Presentation on theme: "Go Figure! Using Figurative Language to Help with Word Choice."— Presentation transcript:
Go Figure! Using Figurative Language to Help with Word Choice
Word Choice Word Choice is the careful use of language to create meaning. Don’t settle for the first word that comes to mind. Constantly search for the “just right” word or phrase to get your point across. Using figurative language can help with making your writing more exciting!
Replace “to be” verbs with strong verbs “To be” verbs: am, are, been, being, is, was, and were. Alice was ten minutes late for breakfast. Alice huffed to the breakfast table ten minutes late, flung herself into the chair and snagged the Captain Crunch cereal.
Replace “to be” verbs with strong verbs “To be” verbs: am, are, been, being, is, was, and were. The wind was strong. The wind fumed and shrieked about the house, yanking at the loose shingles.
You Try It! Revise this sentence and make it AMAZING! George is angry at Maxine.
Recognizing Figurative Language How do you recognize figurative language in writing? It usually gives us a feeling about the subject or main idea. It’s a great way to “show” your reader what you’re writing about instead of just telling.
What is figurative language? Whenever you describe something by comparing it with something else, you are using figurative language.
Types of Figurative Language Imagery Simile Metaphor Personification Onomatopoeia Hyperbole Idioms
Imagery Language that appeals to the senses. Descriptions of people or objects stated in terms of our senses. Sight Hearing Touch Taste Smell
Simile This involves comparing two items by usually using the words like or as. Example: The muscles on Mr. Samford’s brawny arms are strong as iron bands.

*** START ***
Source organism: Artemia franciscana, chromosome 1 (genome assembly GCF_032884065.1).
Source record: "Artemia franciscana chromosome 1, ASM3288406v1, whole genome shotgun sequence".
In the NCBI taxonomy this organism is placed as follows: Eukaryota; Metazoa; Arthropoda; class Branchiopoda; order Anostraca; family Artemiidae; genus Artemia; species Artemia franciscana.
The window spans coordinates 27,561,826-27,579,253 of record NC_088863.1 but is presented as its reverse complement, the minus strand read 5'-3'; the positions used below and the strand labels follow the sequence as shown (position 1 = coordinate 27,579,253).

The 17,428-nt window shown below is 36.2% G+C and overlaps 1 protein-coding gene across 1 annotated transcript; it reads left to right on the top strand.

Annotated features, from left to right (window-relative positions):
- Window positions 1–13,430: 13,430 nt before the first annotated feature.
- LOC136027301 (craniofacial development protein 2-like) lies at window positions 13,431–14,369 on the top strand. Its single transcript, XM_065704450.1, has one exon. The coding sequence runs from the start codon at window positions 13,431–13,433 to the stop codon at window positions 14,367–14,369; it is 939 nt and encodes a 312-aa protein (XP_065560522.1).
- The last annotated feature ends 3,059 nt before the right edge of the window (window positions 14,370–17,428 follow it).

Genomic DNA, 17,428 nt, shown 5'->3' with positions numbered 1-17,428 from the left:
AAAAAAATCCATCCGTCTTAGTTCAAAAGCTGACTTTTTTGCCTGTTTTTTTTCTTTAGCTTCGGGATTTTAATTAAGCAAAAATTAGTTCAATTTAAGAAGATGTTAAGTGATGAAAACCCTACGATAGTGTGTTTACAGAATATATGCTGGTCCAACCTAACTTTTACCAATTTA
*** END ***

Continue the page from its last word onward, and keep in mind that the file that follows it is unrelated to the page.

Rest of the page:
Metaphor This is an actual comparison between two relatively unlike things. The comparison is not announced by using the words like or as. Example: The road was a ribbon that wrapped through the desert.
Personification A figure of speech which gives the qualities of a person to an animal, an object, or an idea. Example: The wind whistled loudly through the forest. The wind cannot whistle. Only a living thing can whistle (Unless you’re a bird of course!).
Onomatopoeia The use of words that mimic sounds. Example: The firecracker made a loud ka- boom!
Hyperbole An exaggerated statement used to heighten effect. It is not used to mislead the reader, but to emphasize a point. Example: I’ve told you a million times to please raise your hand if you have a question!
Idioms An idiom refers an expression in one language that cannot be matched or directly translated word-for-word in another language. Example: That test was a piece of cake! That was an easy test.
How can you Improve Word Choice? Read any & everything! Ask myself, “How else can I say this?” Play around with language: – idioms, dialects, slang, colloquialisms Build power in verbs. Put “tired” words to rest: – stuff, things, good, bad, really Learn to use resources: – Thesaurus and Dictionary Be careful with the thesaurus though! Make sure the words you’re using make sense with what you’re trying to say! He worked his way to the kitchen. He cultivated his way to the kitchen.